With the Institutional Review Board’s approval and following Health Insurance Portability and Accountability Act (HIPAA) guidelines, a retrospective review of a prospectively collected database was conducted. All patients over 18 years of age who underwent pneumothorax drainage using pigtail catheter between January 2021 and December 2021 were included. Patients with no surgical description and missing data were excluded.

The percentage pneumothorax size was quantified as a linear function of the interpleural distance (ID), where ID is calculated as the sum of three distances: the maximum apical interpleural distance (A), the interpleural distance at the midpoint of the upper half of the lung (B), and the interpleural distance at the midpoint of the lower half of the lung (C). This method described by Collins [6] uses the following equation:

$$\% {\text{ pneumothorax}} = { 4}.{2 } + { 4}.{7 }\left( {{\text{A }} + {\text{ B }} + {\text{ C}}} \right) \, = { 4}.{2 } + { 4}.{7 }\left( {{\text{ID}}} \right).$$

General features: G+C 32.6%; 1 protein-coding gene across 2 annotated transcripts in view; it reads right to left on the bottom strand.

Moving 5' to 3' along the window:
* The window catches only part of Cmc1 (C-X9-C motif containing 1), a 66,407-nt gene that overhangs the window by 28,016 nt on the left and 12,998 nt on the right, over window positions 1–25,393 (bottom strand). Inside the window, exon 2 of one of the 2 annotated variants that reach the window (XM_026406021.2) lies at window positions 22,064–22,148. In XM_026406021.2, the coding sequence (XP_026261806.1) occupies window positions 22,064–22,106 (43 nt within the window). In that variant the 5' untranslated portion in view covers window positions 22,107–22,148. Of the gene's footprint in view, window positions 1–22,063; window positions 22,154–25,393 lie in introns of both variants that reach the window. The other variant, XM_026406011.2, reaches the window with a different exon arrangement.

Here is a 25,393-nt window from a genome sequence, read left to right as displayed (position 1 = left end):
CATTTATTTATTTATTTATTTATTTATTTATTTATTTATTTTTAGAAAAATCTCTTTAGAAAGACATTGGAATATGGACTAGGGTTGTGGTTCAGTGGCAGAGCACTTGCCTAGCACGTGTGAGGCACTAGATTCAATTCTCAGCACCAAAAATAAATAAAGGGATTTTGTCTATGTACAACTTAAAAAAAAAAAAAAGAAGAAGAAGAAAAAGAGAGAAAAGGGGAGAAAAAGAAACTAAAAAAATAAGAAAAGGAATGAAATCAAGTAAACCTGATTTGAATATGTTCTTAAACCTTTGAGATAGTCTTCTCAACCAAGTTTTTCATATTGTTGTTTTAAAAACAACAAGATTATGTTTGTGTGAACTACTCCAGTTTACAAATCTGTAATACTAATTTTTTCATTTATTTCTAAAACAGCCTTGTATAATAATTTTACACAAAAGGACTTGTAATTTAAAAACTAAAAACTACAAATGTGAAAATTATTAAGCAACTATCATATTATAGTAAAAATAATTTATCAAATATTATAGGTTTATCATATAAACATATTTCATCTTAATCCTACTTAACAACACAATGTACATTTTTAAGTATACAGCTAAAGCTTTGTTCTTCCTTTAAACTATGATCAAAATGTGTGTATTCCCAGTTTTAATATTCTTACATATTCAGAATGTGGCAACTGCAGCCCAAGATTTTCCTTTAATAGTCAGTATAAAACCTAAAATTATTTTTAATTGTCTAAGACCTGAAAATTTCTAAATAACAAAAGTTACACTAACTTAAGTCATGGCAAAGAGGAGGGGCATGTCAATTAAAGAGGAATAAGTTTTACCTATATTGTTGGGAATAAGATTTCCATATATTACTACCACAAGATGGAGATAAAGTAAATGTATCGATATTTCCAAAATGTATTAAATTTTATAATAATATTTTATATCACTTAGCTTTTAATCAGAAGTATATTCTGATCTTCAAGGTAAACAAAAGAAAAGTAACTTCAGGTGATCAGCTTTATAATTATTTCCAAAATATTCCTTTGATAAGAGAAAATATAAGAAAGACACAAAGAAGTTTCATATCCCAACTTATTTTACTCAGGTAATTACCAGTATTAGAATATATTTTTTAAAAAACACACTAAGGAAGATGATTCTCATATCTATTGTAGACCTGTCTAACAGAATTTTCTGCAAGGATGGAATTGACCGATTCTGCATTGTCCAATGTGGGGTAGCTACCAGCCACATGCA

Ethical compliance with the Helsinki Declaration, current legislation on research Res. 008430-1993 and Res. 2378-2008 (Colombia), and the International Committee of Medical Journal Editors (ICMJE) were ensured under our Ethics and Research Institutional Committee (IRB) approval. Upon admission to the institution, patients gave a written informed consent to use their clinical information for research purposes.

Statistical analysis

Demographic, clinical, surgical, and outcome variables were described. Categorical variables were described as proportions and continuous variables as medians with their respective interquartile range (IQR).

Technique description

For the procedure, a Sonosite M-Turbo ultrasound machine with a 13-MHz linear transducer is used. The recommended technique is described as follows (Figs. 1, 2, and 3):

  1. 1.

    The thoracentesis kit, which contains antiseptic solution, sterile gloves, sterile gauze, subcutaneous needle, and 10-ml syringe to administer local anesthetics, 16-gauge needle, J-tip guide wire, 8-French (Fr) dilator, 40-cm × 8.3-Fr pigtail catheter, chest drainage system, and catheter connector to this system, is prepared.

  2. 2.

    The patient is placed in a supine position with 45° head elevation.

  3. 3.